Eildon Place in Duffy is no stranger to massive upheaval. It was heavily hit in the 2003 bushfires.
Many of the same residents remain, including Melissa and Ric Hingee, who are maintaining community feeling in their street in the midst of the coronavirus pandemic, just as they did in the wake of the bushfires. The Hingees lost their own house in the 2003 firestorm, Ric had built it right at the beginning, when Duffy was being developed, in the early 1970s. They were always going to rebuild and stay in their beloved street. And now, as they face another crisis, they are ensuring no one in their street gets left behind.
In self-isolation, the neighbours are still finding a way to come together, while maintaining social distancing and hygiene considerations.
Melissa last weekend set up "Cafe Eildon" outside their home where neighbours could take some time at the end of the day to step outside, sit together, have a coffee or a wine, and talk. All while maintaining a safe distance from each other.
"I only got the idea because we're at the end of the place, so there's no through traffic," Melissa said.
"And, of course, we've been holed-up and there'll be a lot more 'holing-up'.
"I made this very amateur-ish, ghastly sign, where I spray-painted 'Cafe Eildon' on the back of a corflute.
"Then I went around to each household and stood outside with the sign and asked them if they were interested in coming. And the hilarious thing was, everyone was interested.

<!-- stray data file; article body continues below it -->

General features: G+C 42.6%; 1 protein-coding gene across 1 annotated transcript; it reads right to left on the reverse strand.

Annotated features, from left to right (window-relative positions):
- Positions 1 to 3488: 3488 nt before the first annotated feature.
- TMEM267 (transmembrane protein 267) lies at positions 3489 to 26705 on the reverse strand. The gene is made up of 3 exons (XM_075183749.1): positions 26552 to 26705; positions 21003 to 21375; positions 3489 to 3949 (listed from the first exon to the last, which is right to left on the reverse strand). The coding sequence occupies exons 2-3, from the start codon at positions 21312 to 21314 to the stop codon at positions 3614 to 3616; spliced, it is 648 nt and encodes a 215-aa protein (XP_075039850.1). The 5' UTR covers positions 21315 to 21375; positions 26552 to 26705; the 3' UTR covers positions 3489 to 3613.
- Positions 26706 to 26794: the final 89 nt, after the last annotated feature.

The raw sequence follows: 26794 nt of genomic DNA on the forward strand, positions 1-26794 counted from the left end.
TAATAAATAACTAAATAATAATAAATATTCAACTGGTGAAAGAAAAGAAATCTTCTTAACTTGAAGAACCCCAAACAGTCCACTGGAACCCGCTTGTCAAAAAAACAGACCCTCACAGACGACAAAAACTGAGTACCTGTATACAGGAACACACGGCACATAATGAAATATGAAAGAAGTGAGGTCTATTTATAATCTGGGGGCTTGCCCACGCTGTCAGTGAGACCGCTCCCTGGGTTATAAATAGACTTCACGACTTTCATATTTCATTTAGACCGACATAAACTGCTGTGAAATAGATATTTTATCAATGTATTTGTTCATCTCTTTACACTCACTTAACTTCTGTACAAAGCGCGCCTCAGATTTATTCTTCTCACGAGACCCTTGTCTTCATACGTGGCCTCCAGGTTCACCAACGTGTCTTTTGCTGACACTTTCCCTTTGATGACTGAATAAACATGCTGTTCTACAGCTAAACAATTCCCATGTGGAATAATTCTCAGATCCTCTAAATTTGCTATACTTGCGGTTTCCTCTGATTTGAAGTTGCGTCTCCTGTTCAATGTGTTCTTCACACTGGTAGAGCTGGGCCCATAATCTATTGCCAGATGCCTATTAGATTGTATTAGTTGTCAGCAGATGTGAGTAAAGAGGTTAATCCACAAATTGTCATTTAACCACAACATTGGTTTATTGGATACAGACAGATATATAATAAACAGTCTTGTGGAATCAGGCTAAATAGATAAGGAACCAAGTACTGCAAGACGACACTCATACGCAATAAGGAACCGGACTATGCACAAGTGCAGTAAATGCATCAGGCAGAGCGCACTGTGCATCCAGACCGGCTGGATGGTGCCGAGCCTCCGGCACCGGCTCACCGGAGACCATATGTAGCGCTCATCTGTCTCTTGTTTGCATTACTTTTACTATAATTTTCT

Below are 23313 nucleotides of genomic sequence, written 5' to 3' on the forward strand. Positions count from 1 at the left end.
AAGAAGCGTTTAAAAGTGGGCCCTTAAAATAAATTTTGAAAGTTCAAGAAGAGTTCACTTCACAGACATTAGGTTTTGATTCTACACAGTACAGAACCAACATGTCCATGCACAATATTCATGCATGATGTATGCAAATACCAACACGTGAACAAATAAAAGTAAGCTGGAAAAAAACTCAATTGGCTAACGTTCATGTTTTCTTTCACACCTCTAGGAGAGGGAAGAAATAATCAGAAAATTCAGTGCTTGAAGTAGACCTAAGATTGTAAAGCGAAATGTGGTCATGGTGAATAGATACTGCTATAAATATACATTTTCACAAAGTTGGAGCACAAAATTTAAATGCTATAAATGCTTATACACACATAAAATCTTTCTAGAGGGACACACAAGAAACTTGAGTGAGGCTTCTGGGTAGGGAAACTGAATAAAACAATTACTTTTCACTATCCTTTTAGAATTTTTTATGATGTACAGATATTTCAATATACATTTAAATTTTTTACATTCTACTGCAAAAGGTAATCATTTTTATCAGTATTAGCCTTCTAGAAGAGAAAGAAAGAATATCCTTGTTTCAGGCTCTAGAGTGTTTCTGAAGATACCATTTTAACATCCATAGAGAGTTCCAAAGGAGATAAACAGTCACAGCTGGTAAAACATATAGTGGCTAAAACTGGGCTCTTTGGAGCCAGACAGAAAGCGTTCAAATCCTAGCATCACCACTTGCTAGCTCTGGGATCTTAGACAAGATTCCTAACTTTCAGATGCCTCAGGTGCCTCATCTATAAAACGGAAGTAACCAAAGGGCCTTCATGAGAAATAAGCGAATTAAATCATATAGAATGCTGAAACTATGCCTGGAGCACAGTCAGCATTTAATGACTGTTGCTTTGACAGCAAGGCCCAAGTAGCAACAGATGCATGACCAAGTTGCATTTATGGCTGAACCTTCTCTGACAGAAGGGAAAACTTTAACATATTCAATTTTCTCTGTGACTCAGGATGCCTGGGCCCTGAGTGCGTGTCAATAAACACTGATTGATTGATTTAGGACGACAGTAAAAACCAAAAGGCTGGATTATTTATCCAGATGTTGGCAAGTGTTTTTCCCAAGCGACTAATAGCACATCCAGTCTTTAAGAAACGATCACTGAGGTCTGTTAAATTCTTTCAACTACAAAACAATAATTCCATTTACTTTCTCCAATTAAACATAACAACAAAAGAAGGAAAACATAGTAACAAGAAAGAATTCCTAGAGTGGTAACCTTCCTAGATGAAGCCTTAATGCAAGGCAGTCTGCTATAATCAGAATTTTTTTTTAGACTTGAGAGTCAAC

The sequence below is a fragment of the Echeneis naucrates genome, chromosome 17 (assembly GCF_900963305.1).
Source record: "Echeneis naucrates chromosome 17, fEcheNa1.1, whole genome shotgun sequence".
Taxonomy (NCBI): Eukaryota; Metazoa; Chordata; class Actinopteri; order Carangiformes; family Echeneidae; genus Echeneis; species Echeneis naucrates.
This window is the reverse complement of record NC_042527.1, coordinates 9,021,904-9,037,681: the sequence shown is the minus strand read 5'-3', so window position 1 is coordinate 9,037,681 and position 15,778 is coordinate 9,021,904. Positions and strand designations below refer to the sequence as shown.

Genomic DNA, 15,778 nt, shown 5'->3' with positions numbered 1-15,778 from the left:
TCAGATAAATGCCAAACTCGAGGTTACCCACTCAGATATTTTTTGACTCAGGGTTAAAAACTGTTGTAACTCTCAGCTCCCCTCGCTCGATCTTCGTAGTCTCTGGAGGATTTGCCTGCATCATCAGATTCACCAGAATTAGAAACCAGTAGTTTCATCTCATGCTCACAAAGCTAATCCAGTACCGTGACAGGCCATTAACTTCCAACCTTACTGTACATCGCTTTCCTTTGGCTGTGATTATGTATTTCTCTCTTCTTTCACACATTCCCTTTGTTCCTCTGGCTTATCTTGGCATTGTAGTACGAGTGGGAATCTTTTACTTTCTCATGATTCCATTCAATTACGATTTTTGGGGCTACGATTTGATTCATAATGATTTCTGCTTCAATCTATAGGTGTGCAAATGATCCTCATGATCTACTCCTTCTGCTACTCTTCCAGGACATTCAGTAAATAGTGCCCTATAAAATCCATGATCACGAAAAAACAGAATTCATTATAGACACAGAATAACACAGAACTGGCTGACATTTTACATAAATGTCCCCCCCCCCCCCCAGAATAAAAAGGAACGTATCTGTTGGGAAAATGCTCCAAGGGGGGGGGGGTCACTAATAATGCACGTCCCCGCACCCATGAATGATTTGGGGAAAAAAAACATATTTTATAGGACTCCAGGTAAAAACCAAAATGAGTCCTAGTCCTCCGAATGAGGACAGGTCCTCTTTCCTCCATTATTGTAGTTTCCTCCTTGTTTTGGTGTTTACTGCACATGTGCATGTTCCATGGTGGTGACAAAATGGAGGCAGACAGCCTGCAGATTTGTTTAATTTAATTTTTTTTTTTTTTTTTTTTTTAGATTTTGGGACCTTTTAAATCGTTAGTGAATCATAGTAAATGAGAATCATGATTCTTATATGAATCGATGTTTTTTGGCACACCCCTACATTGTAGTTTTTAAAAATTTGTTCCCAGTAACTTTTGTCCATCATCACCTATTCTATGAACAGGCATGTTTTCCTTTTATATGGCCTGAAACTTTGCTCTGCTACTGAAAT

"Two of the households brought their own chairs. I put out some of our old camping chairs. Everyone brings their own thermos or bottle of wine and cups or glasses and there's no sharing.
"There's none of this 'bring-a-plate' business. If you bring a plate, you have to hog it yourself, which is not very social, but necessary."
They are now meeting in the afternoons, taking advantage of the glorious autumn weather.
"We talked about family matters, we talked about the teachers, we talked about shopping...Actually, nobody talked about toilet paper, I think," Melissa said.
Melissa said everyone was in that "older demographic" and not only having to self-isolate but being restricted from seeing their own children and grand-children.
"It's kind of a role reversal," Melissa said. "I feel like the teenager and it is my daughter telling me not to go out."
Their meetings at Cafe Eildon have been a salve in these difficult times. In a way, the self-isolation is bringing them closer together.
"The interesting thing is, usually, we only do a bit of socialising, at Christmas, but nothing during the year," Melissa said.
"We give each other the odd wave and if we do see each other, we talk. But it's not regular contact. Our kids have grown up and moved away, it's different. But when we do get together, it's really very pleasant."
Ric Hingee said the neighbours were also keeping an eye on each other, especially the very old and very frail and making sure they had all the right supplies and food and providing little touches like exchanging a good book.
Melissa said it remained to be seen what happened next.
"We don't know what's going to happen next week, because things keep getting tougher," she said.
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